Academic journal article Journal of Regional Analysis & Policy

Does Commuting Lead to Migration?

Academic journal article Journal of Regional Analysis & Policy

Does Commuting Lead to Migration?

Article excerpt

Abstract. This paper investigates the interaction between commuting and migration within a local labor market, focusing especially on the question of whether commuting can lead to migration over time. Using Virginia data from 2000 to 2006, the study shows that the commuting flow between two locations has a positive and significant effect on the migration flow in the same direction in subsequent years. The underlying reasons are that increased commuting costs or reduced migration costs can induce commuters to become migrants. These results may have useful implications for urban communities in their revitalization efforts, as cities can explore ways of attracting daily commuters to their cities to become permanent residents, reversing the trends of declining urban population.

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1. Introduction

Migration and commuting are fundamental issues in the study of the American labor market. The history of the past few decades shows that Americans are becoming more mobile, in terms of both longer commutes and more frequent migrations and relocations. In the past four decades, the percentage of American workers crossing county lines to work more than doubled, from 10% in 1960 to 27% in 2000. Locally in Virginia, the percentage of workers employed in their home county shrank from 52% in 1990 to 48% in 2000 (Shuai, 2010). During this process suburban counties experienced an influx of residents and development, while urban centers suffered a steady population decline. Many urban plights of today, such as high crime, high poverty, and poorly performing schools, are directly related to declining urban populations and the subsequent loss of tax bases. To reverse the trend of population loss and combat urban problems, many cities have undertaken ambitious urban revitalization programs, including building downtown malls and sports arenas or staging festivals. While these efforts focused on hospitality sectors have brought in temporary visitors to city centers, they have been less effective in attracting permanent residents (Turner and Rosentraub, 2002). How can cities around the country encourage more people to live in their downtowns?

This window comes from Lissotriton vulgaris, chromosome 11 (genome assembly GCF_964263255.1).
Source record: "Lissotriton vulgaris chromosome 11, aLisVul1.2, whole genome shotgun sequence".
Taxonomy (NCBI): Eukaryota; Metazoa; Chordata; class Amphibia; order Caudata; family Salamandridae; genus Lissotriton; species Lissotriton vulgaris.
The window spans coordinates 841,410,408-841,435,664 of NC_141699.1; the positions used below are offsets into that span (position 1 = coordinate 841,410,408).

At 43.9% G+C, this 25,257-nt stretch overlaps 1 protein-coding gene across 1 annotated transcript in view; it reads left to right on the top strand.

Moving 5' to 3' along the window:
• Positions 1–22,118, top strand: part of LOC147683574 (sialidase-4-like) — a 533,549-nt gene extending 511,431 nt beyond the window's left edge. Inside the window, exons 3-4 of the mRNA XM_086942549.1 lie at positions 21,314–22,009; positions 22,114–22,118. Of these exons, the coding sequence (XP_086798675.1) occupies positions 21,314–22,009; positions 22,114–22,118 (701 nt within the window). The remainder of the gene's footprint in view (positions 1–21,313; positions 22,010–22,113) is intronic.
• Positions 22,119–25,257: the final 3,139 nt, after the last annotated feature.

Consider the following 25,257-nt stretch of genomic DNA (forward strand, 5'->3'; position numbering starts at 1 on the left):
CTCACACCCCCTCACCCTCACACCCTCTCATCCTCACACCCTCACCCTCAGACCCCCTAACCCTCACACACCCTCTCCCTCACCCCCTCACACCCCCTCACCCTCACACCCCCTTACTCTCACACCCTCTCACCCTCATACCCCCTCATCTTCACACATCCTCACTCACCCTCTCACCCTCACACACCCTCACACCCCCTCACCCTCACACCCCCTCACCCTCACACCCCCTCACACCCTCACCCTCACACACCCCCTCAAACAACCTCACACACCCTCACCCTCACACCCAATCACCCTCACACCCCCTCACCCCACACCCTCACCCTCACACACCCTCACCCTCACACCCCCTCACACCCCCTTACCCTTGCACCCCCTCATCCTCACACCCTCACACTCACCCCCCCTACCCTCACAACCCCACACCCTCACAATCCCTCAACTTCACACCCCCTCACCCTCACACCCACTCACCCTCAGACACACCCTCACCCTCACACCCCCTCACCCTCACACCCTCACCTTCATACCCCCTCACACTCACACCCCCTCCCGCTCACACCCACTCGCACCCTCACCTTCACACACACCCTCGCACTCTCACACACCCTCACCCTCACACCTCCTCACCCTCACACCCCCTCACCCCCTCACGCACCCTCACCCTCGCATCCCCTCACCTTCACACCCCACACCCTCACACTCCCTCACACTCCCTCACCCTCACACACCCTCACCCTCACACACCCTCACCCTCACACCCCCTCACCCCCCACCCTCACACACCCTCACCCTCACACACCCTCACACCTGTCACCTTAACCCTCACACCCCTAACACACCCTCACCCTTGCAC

To reverse downtown population decline, people need to be attracted to move to cities. Thus, the key question becomes where those potential migrants come from. When migration is discussed in public discourse, foreign migration normally gathers the most attention, as it is related to current political debates such as illegal immigration. However, foreign immigrants only account for a very small percentage of all migrants in the U.S. As Table 1 shows, from 2000 to 2006 only 4.0% of all migrants to Virginia counties were foreign1 (IRS, 2006). The vast majority of migration occurred within the state border. Of all in-migrants to Virginia counties, 57% of them were from within Virginia, and 39% of them were from other states. Out-migration follows a similar pattern, with 60% of out-migrants moving to other counties in Virginia, and 38% moving to other states. Only 3% of migrants moved to other countries. An overwhelming number of migrations occur within the state of Virginia (IRS, 2006).

The above data imply that cities need to look close to home for potential migrants, and strategies have been proposed for cities to attract early retirees (Cromartie and Nelson, 2009) and young and educated adults (Edmiston, 2009). This paper hypothesizes that one potential target is the large number of daily commuters to cities. Despite declining population, American cities remain employment centers, attracting a large number of commuters. For example, in Richmond, Virginia, 67% of its jobs were taken by commuters from surrounding counties in 2000, much higher than the state average of 50% (Census, 2000). Many of those commuters are highly- skilled educated people that cities need.

Theoretically, it is possible that commuting can lead to migration, as implied by a number of search models (Rouwendal, 2004). …

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